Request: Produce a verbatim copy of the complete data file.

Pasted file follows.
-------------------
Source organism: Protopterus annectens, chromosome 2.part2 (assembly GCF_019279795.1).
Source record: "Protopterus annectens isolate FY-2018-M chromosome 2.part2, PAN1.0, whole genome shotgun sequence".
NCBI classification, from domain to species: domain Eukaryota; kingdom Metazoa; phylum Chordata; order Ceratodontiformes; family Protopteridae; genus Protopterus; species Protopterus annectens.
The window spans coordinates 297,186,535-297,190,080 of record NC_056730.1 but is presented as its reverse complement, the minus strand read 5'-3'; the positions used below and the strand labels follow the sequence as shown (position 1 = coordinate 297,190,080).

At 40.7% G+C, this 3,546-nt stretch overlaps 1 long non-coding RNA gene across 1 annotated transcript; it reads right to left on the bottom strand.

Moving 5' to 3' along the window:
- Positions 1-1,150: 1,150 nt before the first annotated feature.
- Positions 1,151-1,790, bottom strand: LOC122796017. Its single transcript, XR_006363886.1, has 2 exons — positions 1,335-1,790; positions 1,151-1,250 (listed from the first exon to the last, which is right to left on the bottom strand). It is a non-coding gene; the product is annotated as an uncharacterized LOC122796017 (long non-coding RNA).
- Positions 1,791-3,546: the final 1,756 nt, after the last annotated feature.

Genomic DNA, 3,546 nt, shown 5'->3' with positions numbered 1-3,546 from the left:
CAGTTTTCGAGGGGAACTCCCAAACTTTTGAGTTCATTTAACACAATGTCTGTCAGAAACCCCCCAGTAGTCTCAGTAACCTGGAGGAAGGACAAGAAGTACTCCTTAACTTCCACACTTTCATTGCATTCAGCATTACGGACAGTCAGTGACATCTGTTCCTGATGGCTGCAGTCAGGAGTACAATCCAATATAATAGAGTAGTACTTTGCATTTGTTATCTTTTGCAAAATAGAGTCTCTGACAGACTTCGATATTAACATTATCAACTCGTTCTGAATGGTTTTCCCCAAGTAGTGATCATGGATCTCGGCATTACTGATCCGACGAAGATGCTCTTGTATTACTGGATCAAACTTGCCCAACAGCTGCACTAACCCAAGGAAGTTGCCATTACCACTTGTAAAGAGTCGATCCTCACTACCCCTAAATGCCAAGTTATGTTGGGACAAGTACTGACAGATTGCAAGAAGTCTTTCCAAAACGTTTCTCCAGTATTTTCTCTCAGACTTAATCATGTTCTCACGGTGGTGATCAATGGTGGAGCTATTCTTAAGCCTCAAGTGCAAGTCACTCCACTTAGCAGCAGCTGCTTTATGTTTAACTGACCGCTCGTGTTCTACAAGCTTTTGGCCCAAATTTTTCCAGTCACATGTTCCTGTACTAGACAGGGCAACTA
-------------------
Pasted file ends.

Source organism: Protopterus annectens, chromosome 2.part2 (assembly GCF_019279795.1).
Source record: "Protopterus annectens isolate FY-2018-M chromosome 2.part2, PAN1.0, whole genome shotgun sequence".
NCBI classification, from domain to species: domain Eukaryota; kingdom Metazoa; phylum Chordata; order Ceratodontiformes; family Protopteridae; genus Protopterus; species Protopterus annectens.
The window spans coordinates 297,186,535-297,190,080 of record NC_056730.1 but is presented as its reverse complement, the minus strand read 5'-3'; the positions used below and the strand labels follow the sequence as shown (position 1 = coordinate 297,190,080).

At 40.7% G+C, this 3,546-nt stretch overlaps 1 long non-coding RNA gene across 1 annotated transcript; it reads right to left on the bottom strand.

Moving 5' to 3' along the window:
- Positions 1-1,150: 1,150 nt before the first annotated feature.
- Positions 1,151-1,790, bottom strand: LOC122796017. Its single transcript, XR_006363886.1, has 2 exons — positions 1,335-1,790; positions 1,151-1,250 (listed from the first exon to the last, which is right to left on the bottom strand). It is a non-coding gene; the product is annotated as an uncharacterized LOC122796017 (long non-coding RNA).
- Positions 1,791-3,546: the final 1,756 nt, after the last annotated feature.

Genomic DNA, 3,546 nt, shown 5'->3' with positions numbered 1-3,546 from the left:
CAGTTTTCGAGGGGAACTCCCAAACTTTTGAGTTCATTTAACACAATGTCTGTCAGAAACCCCCCAGTAGTCTCAGTAACCTGGAGGAAGGACAAGAAGTACTCCTTAACTTCCACACTTTCATTGCATTCAGCATTACGGACAGTCAGTGACATCTGTTCCTGATGGCTGCAGTCAGGAGTACAATCCAATATAATAGAGTAGTACTTTGCATTTGTTATCTTTTGCAAAATAGAGTCTCTGACAGACTTCGATATTAACATTATCAACTCGTTCTGAATGGTTTTCCCCAAGTAGTGATCATGGATCTCGGCATTACTGATCCGACGAAGATGCTCTTGTATTACTGGATCAAACTTGCCCAACAGCTGCACTAACCCAAGGAAGTTGCCATTACCACTTGTAAAGAGTCGATCCTCACTACCCCTAAATGCCAAGTTATGTTGGGACAAGTACTGACAGATTGCAAGAAGTCTTTCCAAAACGTTTCTCCAGTATTTTCTCTCAGACTTAATCATGTTCTCACGGTGGTGATCAATGGTGGAGCTATTCTTAAGCCTCAAGTGCAAGTCACTCCACTTAGCAGCAGCTGCTTTATGTTTAACTGACCGCTCGTGTTCTACAAGCTTTTGGCCCAAATTTTTCCAGTCACATGTTCCTGTACTAGACAGGGCAACTA